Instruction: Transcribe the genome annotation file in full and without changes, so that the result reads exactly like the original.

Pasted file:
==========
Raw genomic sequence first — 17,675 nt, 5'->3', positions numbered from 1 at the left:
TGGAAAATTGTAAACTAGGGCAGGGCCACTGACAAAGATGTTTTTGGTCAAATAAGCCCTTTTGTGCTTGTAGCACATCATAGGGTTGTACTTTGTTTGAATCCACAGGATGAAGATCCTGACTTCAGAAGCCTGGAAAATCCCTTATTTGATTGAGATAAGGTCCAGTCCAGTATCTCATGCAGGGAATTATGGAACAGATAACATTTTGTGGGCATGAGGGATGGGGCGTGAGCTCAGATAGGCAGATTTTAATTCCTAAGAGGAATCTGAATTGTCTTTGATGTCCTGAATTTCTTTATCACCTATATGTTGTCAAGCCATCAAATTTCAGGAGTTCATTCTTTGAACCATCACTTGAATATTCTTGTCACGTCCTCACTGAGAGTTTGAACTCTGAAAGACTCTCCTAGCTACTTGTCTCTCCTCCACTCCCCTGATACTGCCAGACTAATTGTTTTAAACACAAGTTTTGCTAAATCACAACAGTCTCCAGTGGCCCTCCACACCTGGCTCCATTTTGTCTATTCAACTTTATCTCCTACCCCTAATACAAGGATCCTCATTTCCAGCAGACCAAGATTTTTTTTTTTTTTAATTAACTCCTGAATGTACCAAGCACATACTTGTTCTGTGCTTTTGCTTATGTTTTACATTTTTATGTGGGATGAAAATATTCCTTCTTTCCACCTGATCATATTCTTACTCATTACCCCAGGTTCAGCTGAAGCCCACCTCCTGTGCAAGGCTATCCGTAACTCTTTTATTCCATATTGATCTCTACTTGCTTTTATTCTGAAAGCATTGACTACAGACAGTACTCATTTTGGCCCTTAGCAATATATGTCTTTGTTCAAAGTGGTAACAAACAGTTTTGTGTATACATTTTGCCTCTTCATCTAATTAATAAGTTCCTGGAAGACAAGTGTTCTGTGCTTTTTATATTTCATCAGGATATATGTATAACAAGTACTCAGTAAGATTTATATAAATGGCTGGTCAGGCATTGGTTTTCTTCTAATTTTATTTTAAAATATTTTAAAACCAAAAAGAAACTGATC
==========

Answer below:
Raw genomic sequence first — 17,675 nt, 5'->3', positions numbered from 1 at the left:
TGGAAAATTGTAAACTAGGGCAGGGCCACTGACAAAGATGTTTTTGGTCAAATAAGCCCTTTTGTGCTTGTAGCACATCATAGGGTTGTACTTTGTTTGAATCCACAGGATGAAGATCCTGACTTCAGAAGCCTGGAAAATCCCTTATTTGATTGAGATAAGGTCCAGTCCAGTATCTCATGCAGGGAATTATGGAACAGATAACATTTTGTGGGCATGAGGGATGGGGCGTGAGCTCAGATAGGCAGATTTTAATTCCTAAGAGGAATCTGAATTGTCTTTGATGTCCTGAATTTCTTTATCACCTATATGTTGTCAAGCCATCAAATTTCAGGAGTTCATTCTTTGAACCATCACTTGAATATTCTTGTCACGTCCTCACTGAGAGTTTGAACTCTGAAAGACTCTCCTAGCTACTTGTCTCTCCTCCACTCCCCTGATACTGCCAGACTAATTGTTTTAAACACAAGTTTTGCTAAATCACAACAGTCTCCAGTGGCCCTCCACACCTGGCTCCATTTTGTCTATTCAACTTTATCTCCTACCCCTAATACAAGGATCCTCATTTCCAGCAGACCAAGATTTTTTTTTTTTTTAATTAACTCCTGAATGTACCAAGCACATACTTGTTCTGTGCTTTTGCTTATGTTTTACATTTTTATGTGGGATGAAAATATTCCTTCTTTCCACCTGATCATATTCTTACTCATTACCCCAGGTTCAGCTGAAGCCCACCTCCTGTGCAAGGCTATCCGTAACTCTTTTATTCCATATTGATCTCTACTTGCTTTTATTCTGAAAGCATTGACTACAGACAGTACTCATTTTGGCCCTTAGCAATATATGTCTTTGTTCAAAGTGGTAACAAACAGTTTTGTGTATACATTTTGCCTCTTCATCTAATTAATAAGTTCCTGGAAGACAAGTGTTCTGTGCTTTTTATATTTCATCAGGATATATGTATAACAAGTACTCAGTAAGATTTATATAAATGGCTGGTCAGGCATTGGTTTTCTTCTAATTTTATTTTAAAATATTTTAAAACCAAAAAGAAACTGATC